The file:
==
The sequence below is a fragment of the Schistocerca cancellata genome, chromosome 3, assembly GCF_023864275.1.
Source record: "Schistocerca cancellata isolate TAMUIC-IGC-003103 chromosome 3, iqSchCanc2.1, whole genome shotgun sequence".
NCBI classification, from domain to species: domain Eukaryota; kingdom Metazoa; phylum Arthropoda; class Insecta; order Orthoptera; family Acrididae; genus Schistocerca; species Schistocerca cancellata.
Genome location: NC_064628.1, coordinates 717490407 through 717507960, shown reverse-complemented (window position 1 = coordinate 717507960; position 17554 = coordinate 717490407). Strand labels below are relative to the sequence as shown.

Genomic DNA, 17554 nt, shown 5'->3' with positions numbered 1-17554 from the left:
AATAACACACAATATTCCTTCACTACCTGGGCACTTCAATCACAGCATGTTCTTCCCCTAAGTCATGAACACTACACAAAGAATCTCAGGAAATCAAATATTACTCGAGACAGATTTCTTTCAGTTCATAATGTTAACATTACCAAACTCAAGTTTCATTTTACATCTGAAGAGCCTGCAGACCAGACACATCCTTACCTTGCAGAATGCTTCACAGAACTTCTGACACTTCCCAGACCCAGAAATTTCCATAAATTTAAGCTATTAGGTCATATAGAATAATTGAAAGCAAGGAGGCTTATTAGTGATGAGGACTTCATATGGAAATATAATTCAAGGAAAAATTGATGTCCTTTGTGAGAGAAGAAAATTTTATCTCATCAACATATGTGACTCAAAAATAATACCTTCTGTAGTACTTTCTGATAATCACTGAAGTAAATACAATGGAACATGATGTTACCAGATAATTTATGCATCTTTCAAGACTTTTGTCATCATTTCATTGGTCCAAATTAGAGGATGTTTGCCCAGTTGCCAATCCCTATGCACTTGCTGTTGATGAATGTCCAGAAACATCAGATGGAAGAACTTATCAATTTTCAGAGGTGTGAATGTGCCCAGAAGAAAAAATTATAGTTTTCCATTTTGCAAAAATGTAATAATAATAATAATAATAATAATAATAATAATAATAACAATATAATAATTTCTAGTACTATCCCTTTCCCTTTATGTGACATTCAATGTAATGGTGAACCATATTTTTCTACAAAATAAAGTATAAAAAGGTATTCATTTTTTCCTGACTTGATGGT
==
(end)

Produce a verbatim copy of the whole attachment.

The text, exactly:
The sequence below is a fragment of the Schistocerca cancellata genome, chromosome 3, assembly GCF_023864275.1.
Source record: "Schistocerca cancellata isolate TAMUIC-IGC-003103 chromosome 3, iqSchCanc2.1, whole genome shotgun sequence".
NCBI classification, from domain to species: domain Eukaryota; kingdom Metazoa; phylum Arthropoda; class Insecta; order Orthoptera; family Acrididae; genus Schistocerca; species Schistocerca cancellata.
Genome location: NC_064628.1, coordinates 717490407 through 717507960, shown reverse-complemented (window position 1 = coordinate 717507960; position 17554 = coordinate 717490407). Strand labels below are relative to the sequence as shown.

Genomic DNA, 17554 nt, shown 5'->3' with positions numbered 1-17554 from the left:
AATAACACACAATATTCCTTCACTACCTGGGCACTTCAATCACAGCATGTTCTTCCCCTAAGTCATGAACACTACACAAAGAATCTCAGGAAATCAAATATTACTCGAGACAGATTTCTTTCAGTTCATAATGTTAACATTACCAAACTCAAGTTTCATTTTACATCTGAAGAGCCTGCAGACCAGACACATCCTTACCTTGCAGAATGCTTCACAGAACTTCTGACACTTCCCAGACCCAGAAATTTCCATAAATTTAAGCTATTAGGTCATATAGAATAATTGAAAGCAAGGAGGCTTATTAGTGATGAGGACTTCATATGGAAATATAATTCAAGGAAAAATTGATGTCCTTTGTGAGAGAAGAAAATTTTATCTCATCAACATATGTGACTCAAAAATAATACCTTCTGTAGTACTTTCTGATAATCACTGAAGTAAATACAATGGAACATGATGTTACCAGATAATTTATGCATCTTTCAAGACTTTTGTCATCATTTCATTGGTCCAAATTAGAGGATGTTTGCCCAGTTGCCAATCCCTATGCACTTGCTGTTGATGAATGTCCAGAAACATCAGATGGAAGAACTTATCAATTTTCAGAGGTGTGAATGTGCCCAGAAGAAAAAATTATAGTTTTCCATTTTGCAAAAATGTAATAATAATAATAATAATAATAATAATAATAATAATAACAATATAATAATTTCTAGTACTATCCCTTTCCCTTTATGTGACATTCAATGTAATGGTGAACCATATTTTTCTACAAAATAAAGTATAAAAAGGTATTCATTTTTTCCTGACTTGATGGT